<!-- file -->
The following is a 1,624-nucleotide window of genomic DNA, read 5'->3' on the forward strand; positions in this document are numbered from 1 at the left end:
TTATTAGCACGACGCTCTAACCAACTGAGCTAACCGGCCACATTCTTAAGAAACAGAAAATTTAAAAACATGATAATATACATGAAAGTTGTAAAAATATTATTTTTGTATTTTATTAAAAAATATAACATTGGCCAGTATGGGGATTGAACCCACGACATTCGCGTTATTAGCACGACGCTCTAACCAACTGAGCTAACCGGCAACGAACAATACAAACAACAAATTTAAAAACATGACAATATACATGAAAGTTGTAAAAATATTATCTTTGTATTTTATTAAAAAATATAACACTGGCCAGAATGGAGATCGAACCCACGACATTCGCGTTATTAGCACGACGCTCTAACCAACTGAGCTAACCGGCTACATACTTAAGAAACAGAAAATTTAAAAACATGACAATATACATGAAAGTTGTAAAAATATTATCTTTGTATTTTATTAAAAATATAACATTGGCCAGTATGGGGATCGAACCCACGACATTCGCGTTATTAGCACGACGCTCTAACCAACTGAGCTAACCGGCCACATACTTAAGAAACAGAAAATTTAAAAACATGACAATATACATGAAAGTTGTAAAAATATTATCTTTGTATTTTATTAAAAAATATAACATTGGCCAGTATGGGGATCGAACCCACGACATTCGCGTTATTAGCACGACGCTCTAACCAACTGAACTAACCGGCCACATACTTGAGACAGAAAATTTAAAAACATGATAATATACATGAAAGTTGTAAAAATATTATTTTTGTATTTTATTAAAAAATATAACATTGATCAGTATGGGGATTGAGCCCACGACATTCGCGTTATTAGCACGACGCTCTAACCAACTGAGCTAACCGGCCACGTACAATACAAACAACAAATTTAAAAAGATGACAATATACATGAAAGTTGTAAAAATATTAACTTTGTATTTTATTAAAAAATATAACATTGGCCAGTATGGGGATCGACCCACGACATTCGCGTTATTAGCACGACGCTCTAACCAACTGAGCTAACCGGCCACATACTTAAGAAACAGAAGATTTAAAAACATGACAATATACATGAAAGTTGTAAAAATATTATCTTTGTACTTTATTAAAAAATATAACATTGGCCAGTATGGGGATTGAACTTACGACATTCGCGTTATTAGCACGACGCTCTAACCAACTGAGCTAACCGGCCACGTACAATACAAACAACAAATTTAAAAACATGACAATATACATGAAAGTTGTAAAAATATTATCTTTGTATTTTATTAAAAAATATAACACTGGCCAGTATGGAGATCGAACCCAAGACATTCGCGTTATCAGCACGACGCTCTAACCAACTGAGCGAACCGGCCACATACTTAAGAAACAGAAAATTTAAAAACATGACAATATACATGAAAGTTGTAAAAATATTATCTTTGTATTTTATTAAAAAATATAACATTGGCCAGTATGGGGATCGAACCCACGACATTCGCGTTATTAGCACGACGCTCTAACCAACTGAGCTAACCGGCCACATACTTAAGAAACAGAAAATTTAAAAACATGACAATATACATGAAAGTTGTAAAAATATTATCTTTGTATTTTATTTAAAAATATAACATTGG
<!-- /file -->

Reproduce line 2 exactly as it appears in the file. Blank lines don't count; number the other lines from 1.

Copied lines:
TTATTAGCACGACGCTCTAACCAACTGAGCTAACCGGCCACATTCTTAAGAAACAGAAAATTTAAAAACATGATAATATACATGAAAGTTGTAAAAATATTATTTTTGTATTTTATTAAAAAATATAACATTGGCCAGTATGGGGATTGAACCCACGACATTCGCGTTATTAGCACGACGCTCTAACCAACTGAGCTAACCGGCAACGAACAATACAAACAACAAATTTAAAAACATGACAATATACATGAAAGTTGTAAAAATATTATCTTTGTATTTTATTAAAAAATATAACACTGGCCAGAATGGAGATCGAACCCACGACATTCGCGTTATTAGCACGACGCTCTAACCAACTGAGCTAACCGGCTACATACTTAAGAAACAGAAAATTTAAAAACATGACAATATACATGAAAGTTGTAAAAATATTATCTTTGTATTTTATTAAAAATATAACATTGGCCAGTATGGGGATCGAACCCACGACATTCGCGTTATTAGCACGACGCTCTAACCAACTGAGCTAACCGGCCACATACTTAAGAAACAGAAAATTTAAAAACATGACAATATACATGAAAGTTGTAAAAATATTATCTTTGTATTTTATTAAAAAATATAACATTGGCCAGTATGGGGATCGAACCCACGACATTCGCGTTATTAGCACGACGCTCTAACCAACTGAACTAACCGGCCACATACTTGAGACAGAAAATTTAAAAACATGATAATATACATGAAAGTTGTAAAAATATTATTTTTGTATTTTATTAAAAAATATAACATTGATCAGTATGGGGATTGAGCCCACGACATTCGCGTTATTAGCACGACGCTCTAACCAACTGAGCTAACCGGCCACGTACAATACAAACAACAAATTTAAAAAGATGACAATATACATGAAAGTTGTAAAAATATTAACTTTGTATTTTATTAAAAAATATAACATTGGCCAGTATGGGGATCGACCCACGACATTCGCGTTATTAGCACGACGCTCTAACCAACTGAGCTAACCGGCCACATACTTAAGAAACAGAAGATTTAAAAACATGACAATATACATGAAAGTTGTAAAAATATTATCTTTGTACTTTATTAAAAAATATAACATTGGCCAGTATGGGGATTGAACTTACGACATTCGCGTTATTAGCACGACGCTCTAACCAACTGAGCTAACCGGCCACGTACAATACAAACAACAAATTTAAAAACATGACAATATACATGAAAGTTGTAAAAATATTATCTTTGTATTTTATTAAAAAATATAACACTGGCCAGTATGGAGATCGAACCCAAGACATTCGCGTTATCAGCACGACGCTCTAACCAACTGAGCGAACCGGCCACATACTTAAGAAACAGAAAATTTAAAAACATGACAATATACATGAAAGTTGTAAAAATATTATCTTTGTATTTTATTAAAAAATATAACATTGGCCAGTATGGGGATCGAACCCACGACATTCGCGTTATTAGCACGACGCTCTAACCAACTGAGCTAACCGGCCACATACTTAAGAAACAGAAAATTTAAAAACATGACAATATACATGAAAGTTGTAAAAATATTATCTTTGTATTTTATTTAAAAATATAACATTGG